The competitive antagonist NPC 17742 produced a dose-dependent increase in NPC 17742-associated lever responding with one or more doses producing full substitution (> 80%) in all NPC 17742-trained rats without concurrent response rate suppression (Panel B of Fig. 1--3).3). When tested in NPC17742-trained rats, the NMDA glycine-site compounds produced a wide range of drug-lever responding (<1% to 91%). MRZ 2/576 produced dose-dependent increases in NPC-associated lever responding (Fig. 1B), reaching a maximum of 69% at the highest dose tested (17 mg/kg). Both the 10 and 17 mg/kg doses were associated with pronounced suppression of responding. However, 3 of the 7 rats did consistently respond on the NPC 17742-associated lever for all MRZ 2/576 doses of 5.6 mg/kg and higher. Conversely, MRZ 2/571 occasioned only low levels of responding on the NPC 17742-associated lever across the dose range tested.
The glycine-site antagonists MDL 103,371 and MDL 104,472 produced intermediate levels of NPC 17742-associated lever responding (Fig. 2B). MDL 103,371 produced a maximum of 52% substitution and MDL 104,472 produced a maximum of 27% PCP-lever responding, but both occurred with concomitant response rate suppression. MDL 105,519 occasioned no appreciable responding on the NPC 17742-associated lever across the dose range tested.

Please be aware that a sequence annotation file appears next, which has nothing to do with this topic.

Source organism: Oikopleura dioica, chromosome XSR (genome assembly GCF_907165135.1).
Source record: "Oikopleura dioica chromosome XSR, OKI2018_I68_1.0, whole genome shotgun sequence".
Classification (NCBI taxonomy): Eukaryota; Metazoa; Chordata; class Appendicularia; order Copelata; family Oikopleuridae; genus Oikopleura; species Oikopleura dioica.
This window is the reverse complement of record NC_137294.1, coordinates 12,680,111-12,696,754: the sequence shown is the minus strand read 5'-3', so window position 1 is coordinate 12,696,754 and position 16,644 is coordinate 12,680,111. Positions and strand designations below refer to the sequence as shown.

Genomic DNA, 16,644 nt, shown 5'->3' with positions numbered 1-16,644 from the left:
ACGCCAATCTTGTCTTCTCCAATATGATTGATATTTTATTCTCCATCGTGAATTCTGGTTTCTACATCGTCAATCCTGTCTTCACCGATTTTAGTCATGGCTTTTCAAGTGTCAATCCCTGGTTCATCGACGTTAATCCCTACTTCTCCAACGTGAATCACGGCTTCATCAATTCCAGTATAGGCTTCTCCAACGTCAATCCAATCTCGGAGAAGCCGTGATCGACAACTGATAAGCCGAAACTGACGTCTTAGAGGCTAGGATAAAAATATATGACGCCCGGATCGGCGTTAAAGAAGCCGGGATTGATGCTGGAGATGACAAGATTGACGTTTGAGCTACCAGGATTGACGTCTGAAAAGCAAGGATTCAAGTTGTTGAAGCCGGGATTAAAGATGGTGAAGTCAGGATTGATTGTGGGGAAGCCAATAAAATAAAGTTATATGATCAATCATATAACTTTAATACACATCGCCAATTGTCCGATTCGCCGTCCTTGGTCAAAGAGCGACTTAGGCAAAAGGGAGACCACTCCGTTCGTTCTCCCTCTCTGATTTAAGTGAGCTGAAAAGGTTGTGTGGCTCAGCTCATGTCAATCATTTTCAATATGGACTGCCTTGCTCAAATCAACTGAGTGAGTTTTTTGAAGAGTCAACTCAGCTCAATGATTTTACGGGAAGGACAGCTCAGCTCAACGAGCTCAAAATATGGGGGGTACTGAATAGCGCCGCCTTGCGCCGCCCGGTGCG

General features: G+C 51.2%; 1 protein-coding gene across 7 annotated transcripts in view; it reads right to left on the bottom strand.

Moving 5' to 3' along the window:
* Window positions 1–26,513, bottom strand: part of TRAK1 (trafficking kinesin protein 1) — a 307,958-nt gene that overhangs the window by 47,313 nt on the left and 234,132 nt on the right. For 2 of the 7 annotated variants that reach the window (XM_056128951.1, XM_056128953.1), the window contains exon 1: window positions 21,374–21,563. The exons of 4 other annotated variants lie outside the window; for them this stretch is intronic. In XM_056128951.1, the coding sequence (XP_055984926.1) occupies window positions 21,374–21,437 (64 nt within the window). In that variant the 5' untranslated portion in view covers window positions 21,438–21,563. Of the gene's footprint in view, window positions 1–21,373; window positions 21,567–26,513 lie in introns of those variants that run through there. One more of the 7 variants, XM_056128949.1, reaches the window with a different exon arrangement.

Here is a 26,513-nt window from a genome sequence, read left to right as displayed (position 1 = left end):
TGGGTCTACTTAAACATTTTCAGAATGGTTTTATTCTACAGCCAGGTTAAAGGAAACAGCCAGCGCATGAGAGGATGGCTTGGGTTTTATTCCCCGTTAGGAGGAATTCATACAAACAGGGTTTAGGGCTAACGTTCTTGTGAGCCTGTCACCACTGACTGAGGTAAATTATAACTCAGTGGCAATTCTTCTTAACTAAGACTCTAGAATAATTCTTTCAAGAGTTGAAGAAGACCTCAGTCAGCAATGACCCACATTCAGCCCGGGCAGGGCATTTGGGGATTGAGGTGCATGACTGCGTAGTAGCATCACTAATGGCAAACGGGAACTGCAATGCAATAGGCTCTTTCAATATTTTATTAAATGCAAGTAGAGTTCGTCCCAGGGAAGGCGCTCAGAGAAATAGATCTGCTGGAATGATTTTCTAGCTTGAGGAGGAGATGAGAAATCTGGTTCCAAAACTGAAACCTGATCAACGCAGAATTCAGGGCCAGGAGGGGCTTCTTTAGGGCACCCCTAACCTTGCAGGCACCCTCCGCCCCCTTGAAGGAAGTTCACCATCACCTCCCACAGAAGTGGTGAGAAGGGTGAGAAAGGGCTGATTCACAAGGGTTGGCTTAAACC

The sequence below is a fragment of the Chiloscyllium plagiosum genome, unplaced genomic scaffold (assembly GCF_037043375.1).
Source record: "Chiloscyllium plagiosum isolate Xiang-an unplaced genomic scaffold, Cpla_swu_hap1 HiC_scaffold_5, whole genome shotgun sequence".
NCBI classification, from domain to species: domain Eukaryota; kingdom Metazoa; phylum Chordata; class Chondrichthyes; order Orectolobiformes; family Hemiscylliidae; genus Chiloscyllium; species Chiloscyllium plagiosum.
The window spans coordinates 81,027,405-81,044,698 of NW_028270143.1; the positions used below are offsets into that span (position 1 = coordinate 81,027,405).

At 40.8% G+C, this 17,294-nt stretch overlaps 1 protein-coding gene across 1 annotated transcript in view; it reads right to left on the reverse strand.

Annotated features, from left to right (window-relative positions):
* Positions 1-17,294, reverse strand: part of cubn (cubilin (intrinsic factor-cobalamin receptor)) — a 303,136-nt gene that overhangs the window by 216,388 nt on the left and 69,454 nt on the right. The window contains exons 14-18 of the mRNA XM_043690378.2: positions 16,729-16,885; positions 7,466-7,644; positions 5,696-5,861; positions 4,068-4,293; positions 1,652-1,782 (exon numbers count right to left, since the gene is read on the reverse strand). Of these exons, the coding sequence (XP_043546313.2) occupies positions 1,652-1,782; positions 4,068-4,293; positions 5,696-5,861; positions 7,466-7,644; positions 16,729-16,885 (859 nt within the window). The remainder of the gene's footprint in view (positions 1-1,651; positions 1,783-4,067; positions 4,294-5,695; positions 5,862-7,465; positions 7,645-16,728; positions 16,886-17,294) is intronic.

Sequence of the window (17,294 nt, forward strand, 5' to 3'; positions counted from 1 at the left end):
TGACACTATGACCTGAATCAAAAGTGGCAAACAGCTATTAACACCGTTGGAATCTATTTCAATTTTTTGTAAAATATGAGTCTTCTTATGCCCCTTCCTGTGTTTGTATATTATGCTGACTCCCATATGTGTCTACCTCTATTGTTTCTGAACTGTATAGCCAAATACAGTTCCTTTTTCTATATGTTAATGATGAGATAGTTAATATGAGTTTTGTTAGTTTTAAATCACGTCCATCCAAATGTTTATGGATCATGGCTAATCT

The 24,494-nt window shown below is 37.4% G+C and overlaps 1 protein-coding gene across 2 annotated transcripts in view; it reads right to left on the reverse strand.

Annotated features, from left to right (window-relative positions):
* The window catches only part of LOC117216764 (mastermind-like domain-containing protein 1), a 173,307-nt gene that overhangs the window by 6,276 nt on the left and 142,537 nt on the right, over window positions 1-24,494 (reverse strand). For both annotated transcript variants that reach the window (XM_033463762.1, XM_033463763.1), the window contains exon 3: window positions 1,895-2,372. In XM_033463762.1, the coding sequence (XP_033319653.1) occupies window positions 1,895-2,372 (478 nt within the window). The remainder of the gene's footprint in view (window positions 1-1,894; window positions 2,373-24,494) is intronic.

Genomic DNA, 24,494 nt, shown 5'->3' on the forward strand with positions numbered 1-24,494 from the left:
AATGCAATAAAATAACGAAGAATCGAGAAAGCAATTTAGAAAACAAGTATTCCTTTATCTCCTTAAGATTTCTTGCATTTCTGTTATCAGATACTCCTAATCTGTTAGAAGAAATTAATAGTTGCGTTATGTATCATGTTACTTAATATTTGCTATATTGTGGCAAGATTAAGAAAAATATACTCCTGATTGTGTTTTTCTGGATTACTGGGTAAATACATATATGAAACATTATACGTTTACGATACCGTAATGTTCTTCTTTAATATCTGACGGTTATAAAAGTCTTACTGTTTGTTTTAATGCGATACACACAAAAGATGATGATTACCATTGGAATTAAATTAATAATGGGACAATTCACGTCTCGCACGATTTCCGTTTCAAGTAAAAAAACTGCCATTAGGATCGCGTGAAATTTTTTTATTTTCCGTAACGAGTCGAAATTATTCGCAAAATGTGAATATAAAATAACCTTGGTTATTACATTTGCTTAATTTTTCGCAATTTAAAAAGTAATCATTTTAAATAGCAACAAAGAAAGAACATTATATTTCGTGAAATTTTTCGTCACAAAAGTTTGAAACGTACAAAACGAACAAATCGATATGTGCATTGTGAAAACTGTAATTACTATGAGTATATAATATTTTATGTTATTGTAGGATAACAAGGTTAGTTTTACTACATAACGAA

ACEA-0762 produced >90% NPC 17742-associated lever responding at the highest dose tested (5.6 mg/kg); however, this dose also produced suppression of responding with a 70% decrease in rates relative to saline control (Fig. 3B). At this dose, only 3 subjects qualified for inclusion in the lever selection. L 701,324 produced intermediate levels of NPC 17742-associated lever responding reaching a peak of 46% at the highest dose tested (10 mg/kg). This dose of L 701,324 was accompanied by a 75% decrease in rates relative to saline control levels (Fig. 3B).
The ED50 values for the test compounds to suppress responding are shown in Table 2. The relative order for suppression of responding in the PCP-trained rats was ACEA 0762 = MDL 100,748 > MRZ 2/576 > MRZ 2/571 > L 701,324 > MDL 104,472 > (+)-HA966 > MDL 103,371 > MDL 105,519 > MDL 100,458 >> ACPCM. The relative order for suppression of responding in the NPC 17742-trained rats was ACEA 0762 = L 701, 324 > MRZ 2/576 > MRZ 2/571 > MDL 104,472 > MDL 105,519 > MDL 103,371.